Harnessing the power of tomorrow’s technologies today

When Louis Vuitton opened a pop-up shop in Sydney’s CBD in the lead-up to Christmas, its fashion collection was housed under a massive 3D-printed silvery dome. The dome was a world first and it was manufactured and installed in just two weeks by Australian start-up OMUS.

“The job was turned down by numerous companies using conventional processes because it would have taken them too long to manually produce”, says OMUS co-founder, Rob Grosso.

OMUS produces 3D-printed objects for everyone from retailers to event organisers and theatre companies. You want a life-size model giraffe? Rob’s your man. A prototype mould of a beer nozzle to be manufactured in bulk overseas? Ditto. And he can do it faster and more efficiently than conventional model-makers using fibreglass or styrene.

This is a pattern repeated across a range of new technologies, as advances in automation, robotics and artificial intelligence revolutionise the way we do business. In many ways, the future is already here. And if you think cutting-edge technology is only for the big end of town, think again.

In a small hotel in Sasebo, Japan multi-lingual robots greet you with a smile and carry your bags up to your room. Of the hotel’s 12 employees, 10 are robots. This is just one small example of the changes that are not just possible, but likely to be widespread, within the next decade.

The Australian Innovation System Report 2016 found that small to medium-sized businesses are among our most active innovators

Small businesses leading innovation

Australian businesses invested $30 billion on innovation in 2014-15. The Australian Innovation System Report 2016 found that small to medium-sized businesses are among our most active innovators, with Australia ranking 5th in the world in terms of the overall proportion of innovation-active businesses. And the trend is only going to accelerate.

It’s not so long ago that drones were the stuff of science fiction; today they are serving the needs of everyone from farmers flying them over their properties to check dam levels, to Surf Lifesaving Australia to check for sharks.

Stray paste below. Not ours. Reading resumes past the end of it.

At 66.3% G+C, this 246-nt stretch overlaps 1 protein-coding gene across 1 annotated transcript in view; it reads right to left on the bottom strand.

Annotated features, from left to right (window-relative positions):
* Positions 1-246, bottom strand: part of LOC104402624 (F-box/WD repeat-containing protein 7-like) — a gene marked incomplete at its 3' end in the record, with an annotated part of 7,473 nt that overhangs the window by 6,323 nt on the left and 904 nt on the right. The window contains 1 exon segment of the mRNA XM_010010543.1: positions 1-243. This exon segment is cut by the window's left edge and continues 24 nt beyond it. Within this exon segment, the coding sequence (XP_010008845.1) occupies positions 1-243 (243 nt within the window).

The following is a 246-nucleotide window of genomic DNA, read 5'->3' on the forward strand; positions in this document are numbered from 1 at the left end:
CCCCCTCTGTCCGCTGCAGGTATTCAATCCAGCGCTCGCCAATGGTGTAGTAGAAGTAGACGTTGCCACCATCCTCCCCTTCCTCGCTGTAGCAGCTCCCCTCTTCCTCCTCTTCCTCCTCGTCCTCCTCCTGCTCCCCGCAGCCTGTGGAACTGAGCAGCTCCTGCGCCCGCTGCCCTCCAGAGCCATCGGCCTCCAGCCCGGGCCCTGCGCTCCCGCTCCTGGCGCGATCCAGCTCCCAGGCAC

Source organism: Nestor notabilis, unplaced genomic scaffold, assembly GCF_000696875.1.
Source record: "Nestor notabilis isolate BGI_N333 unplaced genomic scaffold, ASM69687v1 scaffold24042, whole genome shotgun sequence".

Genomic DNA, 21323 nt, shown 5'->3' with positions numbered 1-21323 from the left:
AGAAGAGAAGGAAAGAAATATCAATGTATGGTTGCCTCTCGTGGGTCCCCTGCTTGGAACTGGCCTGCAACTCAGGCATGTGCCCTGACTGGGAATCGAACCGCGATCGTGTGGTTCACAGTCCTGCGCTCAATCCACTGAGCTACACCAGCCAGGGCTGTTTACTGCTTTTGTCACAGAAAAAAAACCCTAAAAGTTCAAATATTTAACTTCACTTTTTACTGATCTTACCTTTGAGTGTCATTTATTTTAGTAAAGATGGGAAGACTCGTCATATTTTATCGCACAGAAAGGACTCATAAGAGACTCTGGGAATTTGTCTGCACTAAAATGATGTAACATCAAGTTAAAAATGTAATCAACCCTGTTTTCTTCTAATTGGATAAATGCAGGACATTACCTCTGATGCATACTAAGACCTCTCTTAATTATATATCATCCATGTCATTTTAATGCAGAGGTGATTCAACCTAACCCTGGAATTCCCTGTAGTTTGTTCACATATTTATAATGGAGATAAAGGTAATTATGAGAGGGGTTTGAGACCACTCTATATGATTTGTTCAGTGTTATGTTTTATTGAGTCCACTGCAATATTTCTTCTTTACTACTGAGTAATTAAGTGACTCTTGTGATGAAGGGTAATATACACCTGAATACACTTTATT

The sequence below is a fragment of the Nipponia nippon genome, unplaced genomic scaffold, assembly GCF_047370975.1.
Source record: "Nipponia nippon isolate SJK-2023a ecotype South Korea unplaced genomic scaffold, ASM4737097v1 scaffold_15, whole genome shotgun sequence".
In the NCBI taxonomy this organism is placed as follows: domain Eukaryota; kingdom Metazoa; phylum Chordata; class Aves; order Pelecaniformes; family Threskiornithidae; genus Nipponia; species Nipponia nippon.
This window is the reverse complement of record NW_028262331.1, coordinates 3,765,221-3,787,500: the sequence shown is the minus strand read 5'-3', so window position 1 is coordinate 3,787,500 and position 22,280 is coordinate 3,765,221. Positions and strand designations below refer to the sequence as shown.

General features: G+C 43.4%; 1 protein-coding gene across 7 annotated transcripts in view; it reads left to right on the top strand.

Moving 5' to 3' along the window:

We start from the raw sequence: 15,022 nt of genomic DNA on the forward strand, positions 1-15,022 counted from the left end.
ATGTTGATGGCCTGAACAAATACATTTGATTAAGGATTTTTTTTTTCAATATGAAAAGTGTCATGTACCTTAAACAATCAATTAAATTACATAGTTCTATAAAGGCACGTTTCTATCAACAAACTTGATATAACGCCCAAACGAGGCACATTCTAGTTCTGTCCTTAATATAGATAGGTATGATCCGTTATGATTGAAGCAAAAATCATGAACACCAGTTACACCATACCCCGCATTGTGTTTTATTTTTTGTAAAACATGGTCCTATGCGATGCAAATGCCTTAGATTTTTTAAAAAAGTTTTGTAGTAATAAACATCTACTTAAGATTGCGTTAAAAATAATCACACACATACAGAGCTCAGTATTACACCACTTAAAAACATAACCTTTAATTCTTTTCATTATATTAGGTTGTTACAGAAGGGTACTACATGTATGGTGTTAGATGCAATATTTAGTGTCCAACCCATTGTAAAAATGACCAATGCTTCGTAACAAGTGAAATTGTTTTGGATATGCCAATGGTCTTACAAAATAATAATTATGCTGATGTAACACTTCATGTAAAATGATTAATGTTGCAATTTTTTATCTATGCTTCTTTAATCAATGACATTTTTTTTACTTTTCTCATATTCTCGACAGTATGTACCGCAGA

In the US, 70% of property insurers already use drones for property inspections to assess losses. Not only does this allow insurers to get the information they need 10 times faster, it also saves inspectors from the risk of physical injury from climbing onto roofs or entering disaster zones.

Drones, and robots more generally, are not just ideal candidates for dangerous jobs like climbing onto roofs, but they can also be the perfect solution for many manual or repetitive tasksm like stocking shelves in supermarkets.

Taking the drudgery out of business

And that’s where this new wave of technology begins to get exciting for time-poor small business operators. Technology can free up time for you to spend on more creative or value-added activities, like networking with funding partners or contact with clients.

Take financial advisers. When robo-advice was first introduced to Australia, advisers were worried that these automated investment services, that use algorithms and technology in place of a human financial advisor, posed a threat to their industry and their jobs. But a recent Investment Trends report found that most advisers now say robo-advice will help them to focus on strategic advice, service more clients (43%) and lower the cost of advice (41%).

The early signs are that, rather than stealing their business, robo-advice is helping advisers grow their market by reaching out to new clients. These days many Australians, regardless of age or wealth, prefer to access services via their smartphone at a time and price point that suits them.

Evolving insurance needs

Whenever your business adopts a new technology, it’s important to make sure you comply with any regulations relating to that technology. Your business insurance cover also needs to keep pace with change.

If you use a drone, for example, there are licensing requirements and rules around where and when you can fly. Your drone should be covered by public liability insurance, which can help protect you and your business from financial risk if you’re found liable for third party injury, death or property damage.

Moreover, if you offer robo-advice or any other automated online service, you may need to protect your business and your customers against hackers with cyber insurance. For these and other business insurance solutions, talk to your Steadfast insurance broker, who can offer tailored advice to help protect your business.


Technology is evolving so quickly that keeping up with new developments can seem like a burden for small businesses who are already stretched to capacity. But business owners who are open to the possibilities and willing to adapt will be on the winning side of this technology-driven revolution.

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